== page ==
As she spoke Moses came slowly on foot, and sweating under the deal box, which he had strapped round his shoulders like a pedlar. “Welcome, welcome, Moses! Well, my boy, what have you brought us from the fair?” “I have brought you myself!” cried Moses, with a sly look, and resting the box on the dresser. “Ah, Moses,” cried my wife, “that we know; but where is the horse?” “I have sold him,” cried Moses, “for three pounds five shillings and twopence.” “Well done, my good boy,” returned she; “I knew you would touch them off. Between ourselves, three pounds five shillings and twopence is no bad day’s work. Come, let us have it, then.” “I have brought back no money,” cried Moses again. “I have laid it all out in a bargain, and here it is,” pulling out a bundle from his breast; “here they are—a gross of green spectacles, with silver rims and shagreen cases.” “A gross of green spectacles!” repeated my wife in a faint voice. “And you have parted with the colt, and brought us back nothing but a gross of paltry green spectacles!” “Dear mother,” cried the boy, “why won’t you listen to reason? I had them a dead bargain, or I should not have bought them. The silver rims alone will sell for double the money.” “A fig for the silver rims!” cried my wife in a passion. “I dare say they won’t sell for above half the money at the rate of broken silver, five shillings an ounce.” “You need be under no uneasiness,” cried I, “about selling the rims, for they are not worth sixpence, for I perceive they are only copper varnished over.” “What,” cried my wife, “not silver! the rims not silver!” “No,” cried I, “no more silver than your saucepan.” “And so,” returned she, “we have parted with the colt, and have only got a gross of green spectacles, with copper rims and shagreen cases! A murrain take such trumpery! The blockhead has been imposed upon, and should have known his company better.” “There, my dear,” cried I, “you are wrong; he should not have known them at all.” “Marry, hang the idiot,” returned she, “to bring me such stuff! If I had them I would throw them in the fire.” “There again you are wrong, my dear,” cried I; “for, though they be copper, we will keep them by us, as copper spectacles, you know, are better than nothing.”  7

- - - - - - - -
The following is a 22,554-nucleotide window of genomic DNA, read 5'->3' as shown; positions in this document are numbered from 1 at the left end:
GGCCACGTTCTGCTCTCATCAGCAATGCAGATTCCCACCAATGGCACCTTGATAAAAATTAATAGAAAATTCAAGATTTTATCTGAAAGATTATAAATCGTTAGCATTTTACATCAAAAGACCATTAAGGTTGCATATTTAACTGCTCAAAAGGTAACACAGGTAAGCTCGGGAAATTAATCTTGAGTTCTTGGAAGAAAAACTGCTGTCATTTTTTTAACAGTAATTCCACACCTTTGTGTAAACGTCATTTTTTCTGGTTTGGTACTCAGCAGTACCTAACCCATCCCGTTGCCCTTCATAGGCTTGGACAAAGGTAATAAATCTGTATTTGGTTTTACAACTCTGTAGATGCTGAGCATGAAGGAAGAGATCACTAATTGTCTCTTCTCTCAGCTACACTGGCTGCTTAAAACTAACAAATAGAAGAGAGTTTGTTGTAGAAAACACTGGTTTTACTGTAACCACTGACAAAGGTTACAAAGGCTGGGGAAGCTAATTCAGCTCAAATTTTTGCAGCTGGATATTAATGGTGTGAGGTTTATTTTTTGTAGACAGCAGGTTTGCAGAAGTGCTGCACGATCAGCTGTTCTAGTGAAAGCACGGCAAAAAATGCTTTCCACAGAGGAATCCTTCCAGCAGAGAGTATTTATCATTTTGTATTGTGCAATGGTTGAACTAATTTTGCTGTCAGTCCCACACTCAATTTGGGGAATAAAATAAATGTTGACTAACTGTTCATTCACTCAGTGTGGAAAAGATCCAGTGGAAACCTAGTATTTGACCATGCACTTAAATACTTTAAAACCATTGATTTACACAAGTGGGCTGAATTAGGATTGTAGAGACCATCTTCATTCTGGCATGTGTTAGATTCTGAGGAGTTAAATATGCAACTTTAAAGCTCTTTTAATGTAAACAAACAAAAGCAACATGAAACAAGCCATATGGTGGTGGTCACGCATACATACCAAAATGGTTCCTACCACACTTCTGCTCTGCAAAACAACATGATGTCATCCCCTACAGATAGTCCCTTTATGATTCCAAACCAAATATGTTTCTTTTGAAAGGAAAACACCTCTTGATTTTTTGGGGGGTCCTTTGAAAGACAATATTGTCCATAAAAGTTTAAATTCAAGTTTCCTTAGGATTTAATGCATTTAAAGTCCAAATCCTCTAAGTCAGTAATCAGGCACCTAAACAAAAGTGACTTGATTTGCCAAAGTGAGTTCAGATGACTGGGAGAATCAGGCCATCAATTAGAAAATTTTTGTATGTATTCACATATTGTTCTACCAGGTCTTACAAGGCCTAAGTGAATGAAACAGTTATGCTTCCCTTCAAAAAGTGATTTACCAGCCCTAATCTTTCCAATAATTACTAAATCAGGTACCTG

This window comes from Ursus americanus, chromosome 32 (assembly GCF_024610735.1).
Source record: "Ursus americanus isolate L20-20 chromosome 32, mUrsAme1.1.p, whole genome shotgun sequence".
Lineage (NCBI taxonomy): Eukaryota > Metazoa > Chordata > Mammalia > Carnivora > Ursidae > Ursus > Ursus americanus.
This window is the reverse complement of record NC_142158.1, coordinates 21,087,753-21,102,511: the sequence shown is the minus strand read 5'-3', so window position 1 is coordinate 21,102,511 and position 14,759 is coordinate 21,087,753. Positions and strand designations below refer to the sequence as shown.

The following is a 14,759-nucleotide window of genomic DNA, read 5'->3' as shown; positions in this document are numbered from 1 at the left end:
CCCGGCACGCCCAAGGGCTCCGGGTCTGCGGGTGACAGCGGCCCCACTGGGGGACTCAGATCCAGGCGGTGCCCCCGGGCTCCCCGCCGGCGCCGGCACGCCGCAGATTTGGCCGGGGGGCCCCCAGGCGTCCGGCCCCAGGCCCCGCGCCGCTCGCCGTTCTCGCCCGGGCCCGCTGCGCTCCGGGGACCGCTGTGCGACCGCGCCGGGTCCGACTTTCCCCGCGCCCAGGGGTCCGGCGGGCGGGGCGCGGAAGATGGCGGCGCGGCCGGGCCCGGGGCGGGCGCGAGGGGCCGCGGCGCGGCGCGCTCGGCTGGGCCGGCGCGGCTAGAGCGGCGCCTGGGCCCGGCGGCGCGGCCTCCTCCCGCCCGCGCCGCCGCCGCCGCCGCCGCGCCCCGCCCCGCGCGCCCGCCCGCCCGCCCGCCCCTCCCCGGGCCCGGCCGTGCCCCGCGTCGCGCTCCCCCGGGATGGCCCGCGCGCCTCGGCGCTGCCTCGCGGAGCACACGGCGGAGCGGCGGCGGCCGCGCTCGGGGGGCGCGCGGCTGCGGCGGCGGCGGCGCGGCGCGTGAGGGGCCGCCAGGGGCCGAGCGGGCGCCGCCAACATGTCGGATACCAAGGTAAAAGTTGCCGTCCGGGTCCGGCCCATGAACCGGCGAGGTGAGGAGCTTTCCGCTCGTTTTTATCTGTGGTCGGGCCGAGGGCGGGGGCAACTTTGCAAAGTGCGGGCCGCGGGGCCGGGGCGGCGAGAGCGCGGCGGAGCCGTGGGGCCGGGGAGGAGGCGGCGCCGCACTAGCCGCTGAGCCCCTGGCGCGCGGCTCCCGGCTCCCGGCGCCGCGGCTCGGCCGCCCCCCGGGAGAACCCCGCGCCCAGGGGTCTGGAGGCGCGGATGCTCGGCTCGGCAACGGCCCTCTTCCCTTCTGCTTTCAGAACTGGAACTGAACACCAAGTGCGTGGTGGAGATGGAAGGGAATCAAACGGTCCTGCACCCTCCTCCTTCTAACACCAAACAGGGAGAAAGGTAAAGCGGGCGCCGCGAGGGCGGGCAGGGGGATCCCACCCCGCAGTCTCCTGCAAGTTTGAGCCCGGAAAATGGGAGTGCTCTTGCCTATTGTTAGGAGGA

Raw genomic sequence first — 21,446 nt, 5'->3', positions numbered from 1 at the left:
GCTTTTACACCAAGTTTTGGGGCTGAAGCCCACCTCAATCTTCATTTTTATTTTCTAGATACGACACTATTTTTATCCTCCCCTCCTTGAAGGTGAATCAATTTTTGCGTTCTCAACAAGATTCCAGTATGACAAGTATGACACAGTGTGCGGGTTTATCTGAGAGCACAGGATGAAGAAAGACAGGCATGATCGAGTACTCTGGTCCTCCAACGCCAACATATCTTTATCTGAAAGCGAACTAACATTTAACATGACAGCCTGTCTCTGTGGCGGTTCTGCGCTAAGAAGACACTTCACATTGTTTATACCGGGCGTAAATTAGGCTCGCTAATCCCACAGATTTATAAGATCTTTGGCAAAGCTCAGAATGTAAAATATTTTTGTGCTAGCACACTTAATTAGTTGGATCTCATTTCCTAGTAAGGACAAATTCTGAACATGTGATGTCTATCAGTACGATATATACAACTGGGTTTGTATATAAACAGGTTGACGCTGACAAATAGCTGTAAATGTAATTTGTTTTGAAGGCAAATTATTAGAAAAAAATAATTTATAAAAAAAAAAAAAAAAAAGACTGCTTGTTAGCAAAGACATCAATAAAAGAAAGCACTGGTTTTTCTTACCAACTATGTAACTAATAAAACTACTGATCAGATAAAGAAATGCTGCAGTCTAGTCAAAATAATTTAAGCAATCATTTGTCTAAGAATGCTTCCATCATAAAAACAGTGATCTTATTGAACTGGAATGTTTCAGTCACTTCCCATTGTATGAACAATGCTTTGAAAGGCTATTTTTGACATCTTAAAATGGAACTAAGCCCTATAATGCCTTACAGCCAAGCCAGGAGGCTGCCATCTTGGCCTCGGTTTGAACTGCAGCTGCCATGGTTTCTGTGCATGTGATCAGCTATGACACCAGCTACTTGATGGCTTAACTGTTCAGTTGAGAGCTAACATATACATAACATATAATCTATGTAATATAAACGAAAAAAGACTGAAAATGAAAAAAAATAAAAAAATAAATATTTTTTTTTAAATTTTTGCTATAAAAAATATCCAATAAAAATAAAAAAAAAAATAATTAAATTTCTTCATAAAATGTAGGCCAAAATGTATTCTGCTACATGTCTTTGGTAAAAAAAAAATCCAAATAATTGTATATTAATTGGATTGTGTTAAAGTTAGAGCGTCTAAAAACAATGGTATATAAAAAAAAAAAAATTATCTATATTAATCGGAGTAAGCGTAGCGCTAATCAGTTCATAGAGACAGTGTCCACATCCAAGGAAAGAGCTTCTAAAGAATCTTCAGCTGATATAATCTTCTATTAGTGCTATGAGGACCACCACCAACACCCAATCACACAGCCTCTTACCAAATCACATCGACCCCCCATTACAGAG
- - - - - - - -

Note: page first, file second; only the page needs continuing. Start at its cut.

By this time the unfortunate Moses was undeceived. He now saw that he had been imposed upon by a prowling sharper, who, observing his figure, had marked him for an easy prey. I therefore asked the circumstance of his deception. He sold the horse, it seems, and walked the fair in search of another. A reverend-looking man brought him to a tent, under pretence of having one to sell. “Here,” continued Moses, “we met another man very well dressed, who desired to borrow twenty pounds upon these, saying that he wanted money, and would dispose of them for a third of the value. The first gentleman, who pretended to be my friend, whispered me to buy them, and cautioned me not to let so good an offer pass. I sent for Mr. Flamborough, and they talked him up as finely as they did me, and so at last we were persuaded to buy the two gross between us.”  8